Geocaching in the Cotswolds

The Cotswolds are a magnificent area of outstanding natural beauty with rolling hills, forests, blooming fields and wildlife at each turn, so it will come as no surprise that this is a perfect spot for walkers.

There are an abundance of walking trails, pathways and little towns and quaint English villages and towns to stroll through, but if you feel like spicing up your walking a little bit then why not try your hand at Geocaching in the Cotswolds.

 

If you’ve been off the radar for a while and haven’t heard about geocaching you’ll probably wonder what on earth I’m chatting about.

Basically geocaching adds a little more purpose and aim to your walk because it involves downloading the app, checking out what geocaches are hidden in your area and going on a search to find them. People have hidden geocaches all over the world with location details for others to find, a bit like a treasure hunt.

 

Once you’ve got your app and decided which geocache you are going after you simply set off! Perhaps there is one close by to your house that you can walk to or maybe you need to hop on your bike first or jump in the car, some may even need a boat to reach, geocaches are hidden ALL over the world including cities, towns, villages, forests, lakes, mountains; you get the picture.

 

Going geocaching in the Cotswolds is a particularly picture perfect place to get involved since the countryside is just so beautiful that not only will you enjoy the hunt you’ll get to see some of Englands’ nature at its absolute finest. Perhaps the geocache is hidden at the top of Broadway Hill with stunning views of the surrounding areas or maybe you’ll find yours is hidden deeply in the Forest of Dean and you’ll need to trek into the woodland.

Geocaching brings a sense of excitement and purpose to your walk and this is why it is also such a great activity to do with children of all ages. From little ones to teenagers, everyone can get outdoors and get involved.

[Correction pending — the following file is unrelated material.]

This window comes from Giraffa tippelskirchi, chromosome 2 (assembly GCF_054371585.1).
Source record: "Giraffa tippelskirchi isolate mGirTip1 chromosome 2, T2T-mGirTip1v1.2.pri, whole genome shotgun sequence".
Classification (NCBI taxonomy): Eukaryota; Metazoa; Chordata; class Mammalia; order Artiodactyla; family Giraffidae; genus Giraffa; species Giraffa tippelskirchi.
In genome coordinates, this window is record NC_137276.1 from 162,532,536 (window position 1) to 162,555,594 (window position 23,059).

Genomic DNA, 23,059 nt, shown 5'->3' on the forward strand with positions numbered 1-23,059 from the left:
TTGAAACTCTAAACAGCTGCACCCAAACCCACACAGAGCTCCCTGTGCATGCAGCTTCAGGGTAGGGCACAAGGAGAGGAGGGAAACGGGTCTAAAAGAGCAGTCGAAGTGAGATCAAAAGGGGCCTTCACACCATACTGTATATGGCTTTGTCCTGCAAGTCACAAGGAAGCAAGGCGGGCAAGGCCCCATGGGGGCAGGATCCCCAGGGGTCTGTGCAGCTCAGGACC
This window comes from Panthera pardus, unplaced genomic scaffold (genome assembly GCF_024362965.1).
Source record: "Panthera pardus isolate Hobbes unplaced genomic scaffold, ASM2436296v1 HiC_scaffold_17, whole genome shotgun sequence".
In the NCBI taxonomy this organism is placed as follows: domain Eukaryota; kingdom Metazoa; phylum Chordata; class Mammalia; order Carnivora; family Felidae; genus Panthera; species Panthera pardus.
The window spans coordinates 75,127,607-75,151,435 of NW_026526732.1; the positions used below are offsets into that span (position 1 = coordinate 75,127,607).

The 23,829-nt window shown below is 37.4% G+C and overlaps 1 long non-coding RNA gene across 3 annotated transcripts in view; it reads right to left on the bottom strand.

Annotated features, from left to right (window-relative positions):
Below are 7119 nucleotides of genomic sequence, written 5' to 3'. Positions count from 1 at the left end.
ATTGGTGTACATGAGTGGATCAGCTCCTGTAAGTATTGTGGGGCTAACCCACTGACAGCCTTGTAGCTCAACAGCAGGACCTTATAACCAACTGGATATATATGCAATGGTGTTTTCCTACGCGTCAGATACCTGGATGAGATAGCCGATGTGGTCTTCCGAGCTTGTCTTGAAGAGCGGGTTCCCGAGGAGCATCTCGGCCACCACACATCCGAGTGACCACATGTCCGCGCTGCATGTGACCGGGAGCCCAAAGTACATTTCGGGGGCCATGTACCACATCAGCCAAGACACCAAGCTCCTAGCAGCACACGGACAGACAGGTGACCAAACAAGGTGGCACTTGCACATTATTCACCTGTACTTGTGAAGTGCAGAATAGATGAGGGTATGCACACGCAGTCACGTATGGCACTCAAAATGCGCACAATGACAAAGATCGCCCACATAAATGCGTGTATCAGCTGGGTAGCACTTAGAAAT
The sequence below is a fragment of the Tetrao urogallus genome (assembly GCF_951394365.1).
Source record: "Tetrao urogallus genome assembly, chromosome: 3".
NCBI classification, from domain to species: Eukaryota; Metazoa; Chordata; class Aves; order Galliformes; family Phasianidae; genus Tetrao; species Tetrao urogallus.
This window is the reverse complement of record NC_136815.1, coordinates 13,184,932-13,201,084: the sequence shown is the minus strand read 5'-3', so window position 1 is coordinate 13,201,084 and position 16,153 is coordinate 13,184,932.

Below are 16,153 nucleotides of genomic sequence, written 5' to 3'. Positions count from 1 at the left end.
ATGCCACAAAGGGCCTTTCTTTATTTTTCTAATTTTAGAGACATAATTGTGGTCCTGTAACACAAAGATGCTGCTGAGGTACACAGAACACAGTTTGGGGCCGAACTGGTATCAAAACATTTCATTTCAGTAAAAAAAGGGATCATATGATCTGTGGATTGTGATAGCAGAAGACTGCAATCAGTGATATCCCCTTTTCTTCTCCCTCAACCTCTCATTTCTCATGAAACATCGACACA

Some geocaches are harder to find than others, if you have toddlers and small children or babies in tow then perhaps pick one that’s not going to take hours to find so that it holds the childrens attention. Older kids might like the challenge of a geocache that’s much harder to spot.

 

Once you’ve located your geocache make sure to make a mental note of exactly how and where you found it, as this is where you’ll need to return it it to.

Open it up and see what treasures are inside! There should be a log book so that you can write your names in it and the date you found it and you can see when it has previously been visited and by whom.

At this point you can choose to take a treasure from the geocache and replace it with a treasure of your own. It always nice to add something of equal or higher value to the container so try and think of something that the next people might be excited to find.

You don’t have to take anything from the container, the walk and the treasure hunt might be enough for you and that is fine as well, just make sure you fill out the log book so future finders will know you’ve been there.

You may stumbled across a themed geocache, if everything inside seems to follow a theme then only add to it if your treasure fits the theme, otherwise just leave it as it was.

If you find an item that has a metal dog tag attached to it with a logo of a bug and a serial number, then this is a travel bug. These’s are designed to be taken away and moved to another geocache, so consider yourself privileged!

 

If you find that you fall in love with geocaching in the Cotswolds (many do I can assure you!) you may want to consider making your own to add to the treasure hunt.

There are many tips and ideas online about the best way to go about this which are really useful to have a look over but the most important things to remember are; selecting an appropriate container that isn’t going to leak, stocking up your geocache with a log book and some items of your choice (food is never a good idea as attracts animals), finding a location that geocaching is allowed, and hiding and logging your geocache so that people can start coming to find it!

Its really fun to be able to go back and have a look who’s visited it and if treasures have been swapped in and out.

 

If you’ve not been geocaching before than there is no time like the present and if you are geocaching in the Cotswolds then team it up with a nice pub lunch once your hard work has paid off and your geocache is found. Happy hunting!

August 6, 2018 | Katharine



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